Are wage-and-hour claims increasing or decreasing for companies? A new study lays it all out on the table.
First the bad news:
- Employers spent $467 million settling wage-and-hour lawsuits in 2012
- The average settlement was $4.8 million, up from 2011’s average of $4.6 million, and
- The average settlement per plaintiff increased to $6,373, from $5,163 last year.
That’s all according to the “Trends in Wage and Hour Settlements” report, courtesy of the National Economic Research Associates.
But comparing this year’s numbers to last year’s doesn’t tell the whole story.
In fact, Seyfarth Shaw attorney Kevin Young, writing on The Wage and Hour Litigation Blog, points out that while the average settlement amount increased, it’s a dream compared to the numbers in 2009 ($8.9 million), 2008 ($16.7 million) and 2007 (a whopping $21.1 million).
3 recent wage-and-hour claims
Still, that doesn’t mean there aren’t companies out there making wage-and-hour mistakes — and then having to dish out an arm and a leg to pay for them.
Here are three recent wage-and-hour cases that ended poorly for the companies involved:
- Over 850 trainers and managers at a national chain of fitness centers sued their company, claiming they were required to work off the clock without pay, denied overtime or misclassified as exempt. Final price tag: $17.5 million.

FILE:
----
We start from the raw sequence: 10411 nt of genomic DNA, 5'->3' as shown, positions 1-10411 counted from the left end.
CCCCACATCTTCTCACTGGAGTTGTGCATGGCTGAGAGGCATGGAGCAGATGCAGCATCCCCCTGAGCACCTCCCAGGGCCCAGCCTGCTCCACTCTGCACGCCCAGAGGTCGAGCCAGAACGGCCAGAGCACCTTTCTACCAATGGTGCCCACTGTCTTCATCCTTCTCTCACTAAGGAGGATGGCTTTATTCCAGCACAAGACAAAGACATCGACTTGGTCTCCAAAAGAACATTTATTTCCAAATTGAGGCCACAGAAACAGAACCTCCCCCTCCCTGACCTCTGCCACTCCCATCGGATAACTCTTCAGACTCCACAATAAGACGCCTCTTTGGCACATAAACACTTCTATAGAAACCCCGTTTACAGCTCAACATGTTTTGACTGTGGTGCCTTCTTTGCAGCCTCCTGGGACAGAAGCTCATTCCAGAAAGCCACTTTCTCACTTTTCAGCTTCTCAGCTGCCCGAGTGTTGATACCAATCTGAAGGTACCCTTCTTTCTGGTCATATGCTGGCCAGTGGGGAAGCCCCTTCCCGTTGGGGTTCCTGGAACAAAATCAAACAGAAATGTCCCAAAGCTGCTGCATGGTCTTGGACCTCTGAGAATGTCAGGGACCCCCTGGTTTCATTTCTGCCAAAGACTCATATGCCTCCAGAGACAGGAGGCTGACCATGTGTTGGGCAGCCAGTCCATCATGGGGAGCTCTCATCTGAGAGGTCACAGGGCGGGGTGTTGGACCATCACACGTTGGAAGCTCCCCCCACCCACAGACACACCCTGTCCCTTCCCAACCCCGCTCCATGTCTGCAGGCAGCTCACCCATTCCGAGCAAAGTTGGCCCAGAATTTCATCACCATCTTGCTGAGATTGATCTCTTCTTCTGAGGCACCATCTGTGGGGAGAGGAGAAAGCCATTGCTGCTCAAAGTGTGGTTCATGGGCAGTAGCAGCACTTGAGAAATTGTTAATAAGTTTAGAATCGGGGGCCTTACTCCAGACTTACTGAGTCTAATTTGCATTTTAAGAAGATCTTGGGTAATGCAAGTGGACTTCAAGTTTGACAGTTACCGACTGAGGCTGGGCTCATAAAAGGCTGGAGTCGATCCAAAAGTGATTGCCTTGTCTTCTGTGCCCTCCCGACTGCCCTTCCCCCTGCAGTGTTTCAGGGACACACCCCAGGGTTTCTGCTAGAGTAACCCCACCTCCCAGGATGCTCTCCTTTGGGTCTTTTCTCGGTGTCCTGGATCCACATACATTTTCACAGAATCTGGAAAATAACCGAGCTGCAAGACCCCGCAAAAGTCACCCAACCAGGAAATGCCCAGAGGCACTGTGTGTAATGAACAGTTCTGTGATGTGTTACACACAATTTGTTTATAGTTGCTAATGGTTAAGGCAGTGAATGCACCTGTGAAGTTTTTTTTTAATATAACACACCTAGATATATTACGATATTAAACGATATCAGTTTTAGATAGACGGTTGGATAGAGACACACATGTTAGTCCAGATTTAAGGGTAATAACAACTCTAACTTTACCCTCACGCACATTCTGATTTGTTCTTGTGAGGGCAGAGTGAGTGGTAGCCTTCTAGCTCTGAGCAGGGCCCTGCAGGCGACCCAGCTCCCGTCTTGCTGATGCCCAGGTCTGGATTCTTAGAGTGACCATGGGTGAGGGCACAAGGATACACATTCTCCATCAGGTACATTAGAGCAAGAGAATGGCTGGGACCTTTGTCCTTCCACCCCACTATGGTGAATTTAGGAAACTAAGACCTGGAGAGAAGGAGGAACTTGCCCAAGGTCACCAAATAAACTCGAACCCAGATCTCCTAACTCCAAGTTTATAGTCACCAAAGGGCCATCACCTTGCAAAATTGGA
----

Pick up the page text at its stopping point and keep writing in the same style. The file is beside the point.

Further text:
- A text message and Internet-based info service agreed to pay $1.3 million to its 14,500 current and former employees after the Department of Labor filed suit against it. The employees claimed the company misclassified them as independent contractors, failed to pay them minimum wage and overtime, and didn’t keep accurate records of their employment.
- In another class action suit, the Benihana chain of Japanese restaurants agreed to pay $660,000 to settle claims that it failed to give managers meal and rest breaks, made them work more than eight hours a day without overtime pay, didn’t provide accurate wage statements and failed to compensate managers for accrued vacation time.
Some more tips
A couple final notes from Young:
- The study indicates that, when possible, it’s best to resolve as many claims as possible in a single settlement. Doing so means a lower average settlement per plaintiff.
- In the study’s six-year sample, over half of the employers who had wage-and-hour settlements had also been investigated by the Department of Labor (DOL) during that time.
With wage-and-hour law being one of the areas to watch during President Obama’s second term, now’s the time to audit your payroll records and classifications to make sure you’re on the right side of the law — before the DOL comes and checks for you.